Respiratory Syncytial Virus, also known as RSV, is spreading at an unprecedented rate.
“It’s a runny nose, congestion a low-grade fever and difficulty breathing, it sounds a lot like COVID in fact,” said Rady Children’s Hospital Infectious Disease Dr. John Bradley.
The virus typically spreads in the winter, months before tapering off in the early spring, but this year it has begun to spread in the summer months.
In 2019, there were 5 cases of RSV at Rady Children’s Hospital over the months of June, July, and August.
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In 2021, there have been 16 cases in one week of August and 70 known cases so far.
Many cases of RSV in both adults and children aren’t a cause of concern, but some severe cases lead to hospitalization.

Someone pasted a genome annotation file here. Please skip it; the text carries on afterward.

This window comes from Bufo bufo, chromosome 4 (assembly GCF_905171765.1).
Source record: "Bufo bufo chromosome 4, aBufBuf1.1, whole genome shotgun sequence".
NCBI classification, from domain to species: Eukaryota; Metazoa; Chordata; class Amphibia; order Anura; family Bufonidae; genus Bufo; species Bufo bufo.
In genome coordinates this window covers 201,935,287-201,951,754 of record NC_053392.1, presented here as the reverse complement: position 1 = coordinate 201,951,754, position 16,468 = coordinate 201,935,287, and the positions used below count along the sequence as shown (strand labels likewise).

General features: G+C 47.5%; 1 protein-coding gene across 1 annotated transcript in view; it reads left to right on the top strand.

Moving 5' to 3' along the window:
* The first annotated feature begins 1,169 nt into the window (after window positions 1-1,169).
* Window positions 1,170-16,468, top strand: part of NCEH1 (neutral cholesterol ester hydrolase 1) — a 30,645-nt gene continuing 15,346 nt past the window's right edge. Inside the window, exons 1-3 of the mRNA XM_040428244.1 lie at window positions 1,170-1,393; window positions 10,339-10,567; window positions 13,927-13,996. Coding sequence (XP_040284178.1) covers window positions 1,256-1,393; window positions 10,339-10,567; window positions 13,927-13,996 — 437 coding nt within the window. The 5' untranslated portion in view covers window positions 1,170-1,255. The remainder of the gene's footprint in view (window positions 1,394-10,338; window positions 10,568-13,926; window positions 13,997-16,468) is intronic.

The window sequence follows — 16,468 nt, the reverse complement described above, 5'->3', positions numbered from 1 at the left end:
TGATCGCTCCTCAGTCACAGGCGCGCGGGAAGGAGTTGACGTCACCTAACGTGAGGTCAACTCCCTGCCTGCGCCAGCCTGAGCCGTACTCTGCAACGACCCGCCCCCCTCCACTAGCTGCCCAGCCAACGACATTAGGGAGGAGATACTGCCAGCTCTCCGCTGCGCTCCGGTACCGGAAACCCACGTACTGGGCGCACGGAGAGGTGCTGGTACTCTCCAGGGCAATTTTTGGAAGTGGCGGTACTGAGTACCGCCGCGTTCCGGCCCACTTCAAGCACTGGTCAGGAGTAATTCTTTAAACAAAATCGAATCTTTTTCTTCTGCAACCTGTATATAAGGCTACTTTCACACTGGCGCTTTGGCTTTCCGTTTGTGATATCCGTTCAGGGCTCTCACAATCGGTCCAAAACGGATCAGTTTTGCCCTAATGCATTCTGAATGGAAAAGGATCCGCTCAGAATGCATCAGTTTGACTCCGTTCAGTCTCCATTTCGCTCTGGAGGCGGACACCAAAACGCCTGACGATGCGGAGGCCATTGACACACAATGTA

"Babies when they first get infected, this virus causes huge inflammation in the lungs and babies will have leaky airways, so fluid goes out of the blood vessels into the airways and as you fill the airways with blood you can’t exchange oxygen. So, these babies begin to breathe faster and faster because they aren’t able to get oxygen into their bloodstream,” Bradley said.
Hospitals like Rady Children’s Hospital are navigating this precarious time trying to control the RSV numbers while simultaneously battling COVID-19 and preparing for the upcoming flu season.
The same preventative measures that are used for COVID are effective in stopping the spread of RSV.
Rady Children’s Hospital is putting in place measures to make sure they can manage the uptick in both RSV and the pandemic.
“It is and we expect flu cases as well we’ve got a great group that projects what the need will be for hospital beds, nurses, and hospital resources and we have got contingency plans so we are ready for it," Bradley said.